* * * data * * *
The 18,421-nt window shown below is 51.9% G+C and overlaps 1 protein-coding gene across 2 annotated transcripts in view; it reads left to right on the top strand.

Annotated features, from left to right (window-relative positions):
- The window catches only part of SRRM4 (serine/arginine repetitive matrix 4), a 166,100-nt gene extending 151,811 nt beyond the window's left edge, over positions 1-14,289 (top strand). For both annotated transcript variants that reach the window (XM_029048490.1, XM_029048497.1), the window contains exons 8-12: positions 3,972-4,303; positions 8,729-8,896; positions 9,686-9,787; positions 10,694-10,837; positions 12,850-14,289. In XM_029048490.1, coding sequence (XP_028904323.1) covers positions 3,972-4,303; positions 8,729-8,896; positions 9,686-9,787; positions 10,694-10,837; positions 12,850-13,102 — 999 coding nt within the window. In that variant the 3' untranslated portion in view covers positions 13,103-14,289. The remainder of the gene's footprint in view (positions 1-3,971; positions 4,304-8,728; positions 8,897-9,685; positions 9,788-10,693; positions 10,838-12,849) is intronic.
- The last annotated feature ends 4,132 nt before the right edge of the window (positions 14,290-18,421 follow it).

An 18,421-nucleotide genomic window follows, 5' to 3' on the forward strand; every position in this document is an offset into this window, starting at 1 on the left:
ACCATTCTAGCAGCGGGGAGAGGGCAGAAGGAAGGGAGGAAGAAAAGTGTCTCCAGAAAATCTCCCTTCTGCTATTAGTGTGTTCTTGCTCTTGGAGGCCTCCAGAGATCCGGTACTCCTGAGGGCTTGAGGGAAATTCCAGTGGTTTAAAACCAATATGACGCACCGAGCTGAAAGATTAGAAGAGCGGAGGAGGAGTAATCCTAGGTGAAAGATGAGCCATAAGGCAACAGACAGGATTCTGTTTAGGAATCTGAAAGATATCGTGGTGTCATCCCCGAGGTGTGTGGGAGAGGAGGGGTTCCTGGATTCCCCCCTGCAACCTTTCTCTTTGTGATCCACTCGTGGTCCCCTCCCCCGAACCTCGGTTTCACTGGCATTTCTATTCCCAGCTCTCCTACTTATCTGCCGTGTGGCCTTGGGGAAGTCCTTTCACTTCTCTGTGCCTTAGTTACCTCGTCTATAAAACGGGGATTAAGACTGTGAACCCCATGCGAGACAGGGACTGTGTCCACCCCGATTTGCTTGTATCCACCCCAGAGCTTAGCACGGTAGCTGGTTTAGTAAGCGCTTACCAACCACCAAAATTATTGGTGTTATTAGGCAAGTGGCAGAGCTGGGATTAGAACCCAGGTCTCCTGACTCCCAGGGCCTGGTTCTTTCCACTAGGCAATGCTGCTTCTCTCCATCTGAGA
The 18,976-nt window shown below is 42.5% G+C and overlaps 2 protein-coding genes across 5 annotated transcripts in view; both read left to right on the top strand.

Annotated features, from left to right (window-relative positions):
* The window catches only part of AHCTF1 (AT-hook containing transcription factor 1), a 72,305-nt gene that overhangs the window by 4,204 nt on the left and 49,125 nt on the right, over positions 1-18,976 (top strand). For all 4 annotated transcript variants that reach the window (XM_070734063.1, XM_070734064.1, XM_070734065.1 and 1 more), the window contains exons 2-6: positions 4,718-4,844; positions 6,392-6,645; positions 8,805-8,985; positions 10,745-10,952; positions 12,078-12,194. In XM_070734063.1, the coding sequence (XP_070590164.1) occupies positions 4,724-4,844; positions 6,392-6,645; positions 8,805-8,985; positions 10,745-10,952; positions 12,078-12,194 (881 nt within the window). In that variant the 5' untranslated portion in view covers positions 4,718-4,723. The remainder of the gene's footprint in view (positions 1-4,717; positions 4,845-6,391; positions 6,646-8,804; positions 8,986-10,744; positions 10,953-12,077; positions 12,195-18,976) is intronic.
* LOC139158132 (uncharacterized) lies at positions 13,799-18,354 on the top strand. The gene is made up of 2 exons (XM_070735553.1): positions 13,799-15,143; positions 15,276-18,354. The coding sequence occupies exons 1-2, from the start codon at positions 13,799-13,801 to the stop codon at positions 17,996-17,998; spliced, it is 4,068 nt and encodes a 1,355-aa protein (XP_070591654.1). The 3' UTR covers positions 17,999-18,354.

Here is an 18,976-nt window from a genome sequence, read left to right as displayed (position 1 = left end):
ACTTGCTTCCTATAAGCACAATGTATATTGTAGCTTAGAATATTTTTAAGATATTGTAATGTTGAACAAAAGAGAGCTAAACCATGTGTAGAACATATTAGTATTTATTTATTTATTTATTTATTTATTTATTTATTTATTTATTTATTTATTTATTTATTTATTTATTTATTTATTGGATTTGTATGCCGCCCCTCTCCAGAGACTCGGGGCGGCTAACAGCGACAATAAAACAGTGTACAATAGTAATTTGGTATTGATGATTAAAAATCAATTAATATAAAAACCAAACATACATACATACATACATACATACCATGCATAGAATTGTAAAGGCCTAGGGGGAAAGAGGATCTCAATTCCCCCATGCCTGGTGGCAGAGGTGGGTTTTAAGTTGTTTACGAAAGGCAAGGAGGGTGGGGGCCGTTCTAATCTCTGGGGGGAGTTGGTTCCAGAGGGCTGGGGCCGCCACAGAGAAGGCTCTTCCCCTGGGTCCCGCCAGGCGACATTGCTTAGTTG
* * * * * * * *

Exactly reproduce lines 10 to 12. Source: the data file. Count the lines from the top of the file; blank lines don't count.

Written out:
* LOC139158132 (uncharacterized) lies at positions 13,799-18,354 on the top strand. The gene is made up of 2 exons (XM_070735553.1): positions 13,799-15,143; positions 15,276-18,354. The coding sequence occupies exons 1-2, from the start codon at positions 13,799-13,801 to the stop codon at positions 17,996-17,998; spliced, it is 4,068 nt and encodes a 1,355-aa protein (XP_070591654.1). The 3' UTR covers positions 17,999-18,354.

Here is an 18,976-nt window from a genome sequence, read left to right as displayed (position 1 = left end):
ACTTGCTTCCTATAAGCACAATGTATATTGTAGCTTAGAATATTTTTAAGATATTGTAATGTTGAACAAAAGAGAGCTAAACCATGTGTAGAACATATTAGTATTTATTTATTTATTTATTTATTTATTTATTTATTTATTTATTTATTTATTTATTTATTTATTTATTTATTTATTGGATTTGTATGCCGCCCCTCTCCAGAGACTCGGGGCGGCTAACAGCGACAATAAAACAGTGTACAATAGTAATTTGGTATTGATGATTAAAAATCAATTAATATAAAAACCAAACATACATACATACATACATACATACCATGCATAGAATTGTAAAGGCCTAGGGGGAAAGAGGATCTCAATTCCCCCATGCCTGGTGGCAGAGGTGGGTTTTAAGTTGTTTACGAAAGGCAAGGAGGGTGGGGGCCGTTCTAATCTCTGGGGGGAGTTGGTTCCAGAGGGCTGGGGCCGCCACAGAGAAGGCTCTTCCCCTGGGTCCCGCCAGGCGACATTGCTTAGTTG